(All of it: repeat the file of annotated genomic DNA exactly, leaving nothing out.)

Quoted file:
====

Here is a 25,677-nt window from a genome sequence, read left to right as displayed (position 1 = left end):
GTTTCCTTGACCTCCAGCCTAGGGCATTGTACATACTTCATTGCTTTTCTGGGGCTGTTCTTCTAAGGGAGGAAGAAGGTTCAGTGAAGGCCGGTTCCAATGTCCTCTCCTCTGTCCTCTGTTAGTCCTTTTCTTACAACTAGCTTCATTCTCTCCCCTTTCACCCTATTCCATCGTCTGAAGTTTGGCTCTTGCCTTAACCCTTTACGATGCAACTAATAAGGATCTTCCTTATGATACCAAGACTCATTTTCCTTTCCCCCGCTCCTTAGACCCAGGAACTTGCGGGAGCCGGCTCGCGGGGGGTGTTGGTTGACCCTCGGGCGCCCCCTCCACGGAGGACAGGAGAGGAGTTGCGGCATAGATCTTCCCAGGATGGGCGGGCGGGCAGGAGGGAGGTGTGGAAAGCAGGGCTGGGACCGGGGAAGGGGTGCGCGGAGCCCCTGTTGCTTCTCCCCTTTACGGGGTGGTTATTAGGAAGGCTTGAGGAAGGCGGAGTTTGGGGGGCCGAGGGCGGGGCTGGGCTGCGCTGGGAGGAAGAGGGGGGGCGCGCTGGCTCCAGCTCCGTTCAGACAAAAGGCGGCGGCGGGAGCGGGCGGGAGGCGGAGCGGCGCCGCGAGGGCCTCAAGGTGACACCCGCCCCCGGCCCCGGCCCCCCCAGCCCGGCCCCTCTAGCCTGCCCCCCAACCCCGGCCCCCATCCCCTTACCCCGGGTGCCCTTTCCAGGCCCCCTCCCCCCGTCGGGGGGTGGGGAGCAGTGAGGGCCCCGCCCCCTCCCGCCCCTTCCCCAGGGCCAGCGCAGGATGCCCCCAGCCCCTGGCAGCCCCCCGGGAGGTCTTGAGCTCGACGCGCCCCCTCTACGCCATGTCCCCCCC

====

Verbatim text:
Here is a 25,677-nt window from a genome sequence, read left to right as displayed (position 1 = left end):
GTTTCCTTGACCTCCAGCCTAGGGCATTGTACATACTTCATTGCTTTTCTGGGGCTGTTCTTCTAAGGGAGGAAGAAGGTTCAGTGAAGGCCGGTTCCAATGTCCTCTCCTCTGTCCTCTGTTAGTCCTTTTCTTACAACTAGCTTCATTCTCTCCCCTTTCACCCTATTCCATCGTCTGAAGTTTGGCTCTTGCCTTAACCCTTTACGATGCAACTAATAAGGATCTTCCTTATGATACCAAGACTCATTTTCCTTTCCCCCGCTCCTTAGACCCAGGAACTTGCGGGAGCCGGCTCGCGGGGGGTGTTGGTTGACCCTCGGGCGCCCCCTCCACGGAGGACAGGAGAGGAGTTGCGGCATAGATCTTCCCAGGATGGGCGGGCGGGCAGGAGGGAGGTGTGGAAAGCAGGGCTGGGACCGGGGAAGGGGTGCGCGGAGCCCCTGTTGCTTCTCCCCTTTACGGGGTGGTTATTAGGAAGGCTTGAGGAAGGCGGAGTTTGGGGGGCCGAGGGCGGGGCTGGGCTGCGCTGGGAGGAAGAGGGGGGGCGCGCTGGCTCCAGCTCCGTTCAGACAAAAGGCGGCGGCGGGAGCGGGCGGGAGGCGGAGCGGCGCCGCGAGGGCCTCAAGGTGACACCCGCCCCCGGCCCCGGCCCCCCCAGCCCGGCCCCTCTAGCCTGCCCCCCAACCCCGGCCCCCATCCCCTTACCCCGGGTGCCCTTTCCAGGCCCCCTCCCCCCGTCGGGGGGTGGGGAGCAGTGAGGGCCCCGCCCCCTCCCGCCCCTTCCCCAGGGCCAGCGCAGGATGCCCCCAGCCCCTGGCAGCCCCCCGGGAGGTCTTGAGCTCGACGCGCCCCCTCTACGCCATGTCCCCCCC